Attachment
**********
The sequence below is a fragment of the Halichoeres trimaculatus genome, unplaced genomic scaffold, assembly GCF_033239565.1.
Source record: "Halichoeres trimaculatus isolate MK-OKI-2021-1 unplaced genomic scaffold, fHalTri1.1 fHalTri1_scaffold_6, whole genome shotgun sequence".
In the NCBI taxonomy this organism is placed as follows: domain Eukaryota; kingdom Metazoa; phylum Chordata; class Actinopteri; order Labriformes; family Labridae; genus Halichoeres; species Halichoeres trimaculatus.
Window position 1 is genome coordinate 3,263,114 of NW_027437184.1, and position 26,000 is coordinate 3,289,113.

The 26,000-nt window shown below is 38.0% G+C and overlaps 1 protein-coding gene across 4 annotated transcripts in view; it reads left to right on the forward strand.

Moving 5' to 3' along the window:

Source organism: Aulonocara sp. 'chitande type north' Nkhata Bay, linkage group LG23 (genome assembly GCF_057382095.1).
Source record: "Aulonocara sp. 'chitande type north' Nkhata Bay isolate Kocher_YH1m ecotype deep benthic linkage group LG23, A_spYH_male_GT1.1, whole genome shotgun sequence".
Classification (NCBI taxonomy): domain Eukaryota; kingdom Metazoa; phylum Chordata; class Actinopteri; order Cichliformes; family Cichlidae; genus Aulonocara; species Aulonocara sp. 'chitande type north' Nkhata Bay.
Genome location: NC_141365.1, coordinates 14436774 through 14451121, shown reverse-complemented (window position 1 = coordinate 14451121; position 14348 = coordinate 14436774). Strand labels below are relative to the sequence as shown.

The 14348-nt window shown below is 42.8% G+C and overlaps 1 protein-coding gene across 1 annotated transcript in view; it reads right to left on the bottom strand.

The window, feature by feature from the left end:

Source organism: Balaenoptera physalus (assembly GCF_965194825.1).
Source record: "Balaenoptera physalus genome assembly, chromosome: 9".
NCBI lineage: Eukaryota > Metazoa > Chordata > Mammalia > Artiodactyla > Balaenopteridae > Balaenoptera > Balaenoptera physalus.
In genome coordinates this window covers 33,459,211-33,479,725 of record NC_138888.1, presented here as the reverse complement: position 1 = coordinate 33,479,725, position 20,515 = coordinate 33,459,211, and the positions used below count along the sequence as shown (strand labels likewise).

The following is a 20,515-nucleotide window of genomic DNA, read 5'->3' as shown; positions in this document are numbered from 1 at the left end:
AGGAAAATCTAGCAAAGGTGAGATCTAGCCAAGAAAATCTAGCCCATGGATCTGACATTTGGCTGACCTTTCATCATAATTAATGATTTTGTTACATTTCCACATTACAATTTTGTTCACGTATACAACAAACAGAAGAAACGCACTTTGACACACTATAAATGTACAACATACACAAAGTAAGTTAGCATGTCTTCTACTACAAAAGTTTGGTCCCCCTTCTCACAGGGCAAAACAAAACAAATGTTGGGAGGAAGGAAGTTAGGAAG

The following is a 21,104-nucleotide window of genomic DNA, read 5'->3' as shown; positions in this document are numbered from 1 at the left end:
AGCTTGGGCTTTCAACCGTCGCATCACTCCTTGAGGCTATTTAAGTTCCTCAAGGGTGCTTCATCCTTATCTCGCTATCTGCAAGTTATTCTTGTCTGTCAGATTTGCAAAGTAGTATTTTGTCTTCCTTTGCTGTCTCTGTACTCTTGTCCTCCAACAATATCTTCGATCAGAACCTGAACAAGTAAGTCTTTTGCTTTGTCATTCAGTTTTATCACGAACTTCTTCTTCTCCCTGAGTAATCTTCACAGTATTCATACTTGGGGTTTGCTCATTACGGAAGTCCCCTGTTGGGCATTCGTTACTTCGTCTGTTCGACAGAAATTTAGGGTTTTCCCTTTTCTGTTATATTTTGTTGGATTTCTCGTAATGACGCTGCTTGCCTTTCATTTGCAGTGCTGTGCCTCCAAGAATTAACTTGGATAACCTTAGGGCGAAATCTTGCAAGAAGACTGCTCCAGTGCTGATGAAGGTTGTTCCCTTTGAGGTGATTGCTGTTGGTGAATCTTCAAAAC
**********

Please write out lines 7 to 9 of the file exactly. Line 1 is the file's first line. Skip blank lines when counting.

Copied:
Source organism: Aulonocara sp. 'chitande type north' Nkhata Bay, linkage group LG23 (genome assembly GCF_057382095.1).
Source record: "Aulonocara sp. 'chitande type north' Nkhata Bay isolate Kocher_YH1m ecotype deep benthic linkage group LG23, A_spYH_male_GT1.1, whole genome shotgun sequence".
Classification (NCBI taxonomy): domain Eukaryota; kingdom Metazoa; phylum Chordata; class Actinopteri; order Cichliformes; family Cichlidae; genus Aulonocara; species Aulonocara sp. 'chitande type north' Nkhata Bay.